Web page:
1. ShinBay

3720 North Scottsdale Road #201 Scottsdale, AZ 85251  |  (480) 361-1021


What’s the most thrilling place for sushi in town? The recently reincarnated ShinBay in Old Town, and it might not even be close. Omakase is the only option, so you’ll have to trust chef Shinji Kurita with your palate and wallet, and this nonstop circus of pristine fish is worth the expense. From the start, your meal will take on a steady dreamlike rhythm, with the chef and his assistant brushing soy, slicing nigiri, and blowtorching fish with the touch of a jeweler fastening a diamond. The nigiri is spectacular, no pieces more so than the eel and shad, though what you eat on a nightly basis will change. On any given night, get into the deep, rare selection of Japanese beer. What you find there will, like this whole intimate experience, amaze you.

  1. Stratta Kitchen

8260 N Hayden Rd Suite A102, Scottsdale, AZ 85258


Fast-casual food can be pretty sleepy, but in the hands of James Beard Award winner Alex Stratta, the fledgling genre reaches a new height. What sets his spot apart are thought and rigor. Sauces are not only well-executed but interesting: a tart, creamy elderberry vinaigrette, apricot-twanged tahini. The plant-driven plates, which take up most of the menu, combine ingredients coaxed to their full flavors and textures: earthy-sweet purple potatoes, beefy mushrooms. Skewers are small but mighty, both grilled halloumi (saline, squishy) and steak (browned, tender) on the mark. The menu brims with intrigue, from eclectic bowls to tacos like miso-swordfish all the way to the desert. For a closer, panna cotta comes loaded with sweet berry flavor. If you’re looking for a regular lunch spot, something quick, or a plant-and-fungi-based meal, Stratta delivers.

  1. Hot Noodles Cold Sake

15689 North Hayden Road / Scottsdale, Arizona 85260  |  (480) 432-9898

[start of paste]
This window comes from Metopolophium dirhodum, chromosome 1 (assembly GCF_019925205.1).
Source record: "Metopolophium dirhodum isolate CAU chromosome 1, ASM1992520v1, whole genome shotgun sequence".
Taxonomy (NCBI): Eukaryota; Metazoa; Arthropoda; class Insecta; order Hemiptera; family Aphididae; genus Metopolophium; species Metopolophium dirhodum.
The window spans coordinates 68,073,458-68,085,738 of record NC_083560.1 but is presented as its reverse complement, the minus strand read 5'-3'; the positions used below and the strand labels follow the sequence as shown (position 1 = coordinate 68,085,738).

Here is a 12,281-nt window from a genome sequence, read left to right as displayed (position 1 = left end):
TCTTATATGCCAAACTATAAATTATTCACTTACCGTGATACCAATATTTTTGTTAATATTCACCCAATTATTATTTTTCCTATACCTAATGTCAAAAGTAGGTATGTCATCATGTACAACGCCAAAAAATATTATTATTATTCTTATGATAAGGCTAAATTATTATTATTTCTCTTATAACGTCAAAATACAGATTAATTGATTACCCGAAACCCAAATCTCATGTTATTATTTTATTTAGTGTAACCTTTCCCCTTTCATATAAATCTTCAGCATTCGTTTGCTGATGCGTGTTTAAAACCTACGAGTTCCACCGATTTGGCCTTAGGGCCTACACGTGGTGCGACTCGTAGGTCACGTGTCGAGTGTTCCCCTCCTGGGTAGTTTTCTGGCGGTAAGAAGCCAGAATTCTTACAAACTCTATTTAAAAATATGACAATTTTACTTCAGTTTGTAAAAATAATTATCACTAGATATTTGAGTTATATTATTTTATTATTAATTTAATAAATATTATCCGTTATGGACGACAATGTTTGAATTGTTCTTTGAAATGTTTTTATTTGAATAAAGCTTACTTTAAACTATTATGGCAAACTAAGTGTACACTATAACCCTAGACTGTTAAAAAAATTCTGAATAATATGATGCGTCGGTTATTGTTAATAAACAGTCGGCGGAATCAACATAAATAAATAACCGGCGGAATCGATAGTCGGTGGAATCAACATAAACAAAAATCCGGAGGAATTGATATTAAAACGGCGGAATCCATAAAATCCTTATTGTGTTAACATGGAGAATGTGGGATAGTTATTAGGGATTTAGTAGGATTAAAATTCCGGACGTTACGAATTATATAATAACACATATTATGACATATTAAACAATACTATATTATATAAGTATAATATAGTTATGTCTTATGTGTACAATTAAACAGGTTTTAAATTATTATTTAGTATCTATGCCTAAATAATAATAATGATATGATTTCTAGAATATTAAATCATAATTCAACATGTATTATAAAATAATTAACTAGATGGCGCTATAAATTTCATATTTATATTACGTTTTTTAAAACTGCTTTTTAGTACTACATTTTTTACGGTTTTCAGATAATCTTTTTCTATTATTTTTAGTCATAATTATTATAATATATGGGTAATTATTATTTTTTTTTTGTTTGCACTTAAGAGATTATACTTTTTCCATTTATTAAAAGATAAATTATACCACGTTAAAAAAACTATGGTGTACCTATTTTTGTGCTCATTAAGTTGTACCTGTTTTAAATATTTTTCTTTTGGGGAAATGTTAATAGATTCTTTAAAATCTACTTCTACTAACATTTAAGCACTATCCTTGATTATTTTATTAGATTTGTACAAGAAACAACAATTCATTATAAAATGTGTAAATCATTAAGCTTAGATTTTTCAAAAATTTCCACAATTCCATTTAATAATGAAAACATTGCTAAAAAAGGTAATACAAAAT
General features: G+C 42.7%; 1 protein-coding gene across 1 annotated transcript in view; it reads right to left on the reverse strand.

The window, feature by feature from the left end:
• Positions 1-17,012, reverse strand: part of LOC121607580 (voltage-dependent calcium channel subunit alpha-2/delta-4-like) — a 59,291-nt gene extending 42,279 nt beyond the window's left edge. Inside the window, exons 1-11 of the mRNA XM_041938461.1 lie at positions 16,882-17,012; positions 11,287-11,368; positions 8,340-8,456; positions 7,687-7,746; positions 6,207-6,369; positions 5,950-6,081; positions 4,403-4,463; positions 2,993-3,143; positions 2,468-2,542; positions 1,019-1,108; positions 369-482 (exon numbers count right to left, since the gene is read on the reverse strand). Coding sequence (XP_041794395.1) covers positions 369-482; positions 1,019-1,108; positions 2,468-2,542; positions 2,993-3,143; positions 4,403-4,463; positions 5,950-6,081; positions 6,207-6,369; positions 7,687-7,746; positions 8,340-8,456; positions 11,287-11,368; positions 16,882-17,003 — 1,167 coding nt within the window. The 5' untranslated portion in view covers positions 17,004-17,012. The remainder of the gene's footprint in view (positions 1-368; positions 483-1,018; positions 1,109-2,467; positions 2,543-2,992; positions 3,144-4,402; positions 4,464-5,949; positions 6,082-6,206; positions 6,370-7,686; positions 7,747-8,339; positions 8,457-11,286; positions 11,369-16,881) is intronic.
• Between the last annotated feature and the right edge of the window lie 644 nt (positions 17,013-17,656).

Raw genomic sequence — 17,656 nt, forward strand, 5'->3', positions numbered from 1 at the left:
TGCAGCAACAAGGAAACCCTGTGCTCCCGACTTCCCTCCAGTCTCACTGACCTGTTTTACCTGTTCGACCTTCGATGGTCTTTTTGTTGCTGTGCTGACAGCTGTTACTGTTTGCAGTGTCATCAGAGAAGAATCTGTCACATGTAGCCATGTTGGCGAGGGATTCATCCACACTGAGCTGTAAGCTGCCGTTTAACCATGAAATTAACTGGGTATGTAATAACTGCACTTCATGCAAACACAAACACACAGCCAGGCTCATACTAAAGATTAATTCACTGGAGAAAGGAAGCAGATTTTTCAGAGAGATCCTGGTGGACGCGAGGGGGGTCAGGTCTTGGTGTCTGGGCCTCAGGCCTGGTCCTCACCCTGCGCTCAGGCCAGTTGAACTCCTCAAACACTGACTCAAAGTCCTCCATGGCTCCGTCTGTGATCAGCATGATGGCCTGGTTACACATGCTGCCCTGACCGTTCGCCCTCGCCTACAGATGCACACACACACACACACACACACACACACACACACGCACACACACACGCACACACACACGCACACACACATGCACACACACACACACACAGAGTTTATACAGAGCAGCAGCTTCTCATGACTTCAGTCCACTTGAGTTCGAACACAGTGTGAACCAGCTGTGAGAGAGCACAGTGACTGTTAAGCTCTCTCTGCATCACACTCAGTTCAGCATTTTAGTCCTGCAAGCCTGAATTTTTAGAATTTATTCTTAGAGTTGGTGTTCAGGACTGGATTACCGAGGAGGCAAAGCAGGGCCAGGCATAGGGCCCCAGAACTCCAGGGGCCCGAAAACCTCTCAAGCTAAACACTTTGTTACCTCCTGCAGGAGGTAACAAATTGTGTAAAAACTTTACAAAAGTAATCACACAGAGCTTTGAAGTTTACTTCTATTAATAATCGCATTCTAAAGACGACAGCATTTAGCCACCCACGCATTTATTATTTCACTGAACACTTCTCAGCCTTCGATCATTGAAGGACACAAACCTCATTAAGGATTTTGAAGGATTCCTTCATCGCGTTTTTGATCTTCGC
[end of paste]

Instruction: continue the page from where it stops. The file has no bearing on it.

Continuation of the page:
Josh Hebert started making ramen at Posh, his now-defunct improvisational temple to fine dining. The ramen he bowls at his tiny north Scottsdale noodle shop has an incredible umami depth, paling just about every other ramen bowl in the Valley. Hebert of Hot Noodles Cold Sake is a white dude, sure. But he has cooked in Tokyo, and here we’re judging purely on flavor. His are nuanced and soulful. His are traditional, spurning some of the crazier ramen trends and sticking to the classics, like miso and shoyu. A bowl where he innovates is sisig ramen, the piping hot heap of noodles crowned with a sizzling pig face.

  1. Atlas Bistro

2515 N Scottsdale RdScottsdale, AZ 85257  |  (480) 990-2433


After your initial taste, maybe an amuse of chilled melon soup, a question will likely flicker across your mind when your first proper course of Atlas Bistro’s prix-fixe menu is laid before you: Should I eat it? This is how beautiful and fiercely original Chef Cory Oppold’s food looks, abstractions of rectangular duck confit, sauce dollops, veal cheek symmetrical between veal loins, and negative space on artisan plates. And the answer to your question should be a resounding hell yes. Eat it. Eat the next courses. Order dessert, ideally the beignets and cheeses from the excellent selection. Atlas Bistro is well into its teenage years, but plates like poached pear with house-made ricotta and halibut with house-made udon noodles have fresh, up-to-the-minute relevancy. There might not be a more intimate restaurant in town. 

  1. Cafe Monarch

6939 E 1st Ave, Scottsdale, AZ 85251  |  (480) 970-7682


Simply oozing romance, Café Monarch is an intimate dining venue complete with a beautiful candlelit courtyard. Using only fresh, organic and all-natural ingredients, the chef creates a brand new three-course lunch menu and four-course dinner menu every week. The day’s menu can always be viewed on their website before reserving a table. Some examples of their extraordinary dishes include: white truffle celeriac soup, red quinoa salad with squash, beets and wild arugula, and pan-roasted Pacific halibut and roasted fall squash. Cafe Monarch also goes out of their way to satisfy any dietary restriction, making it a great stop for all types of diners.

Jay Bru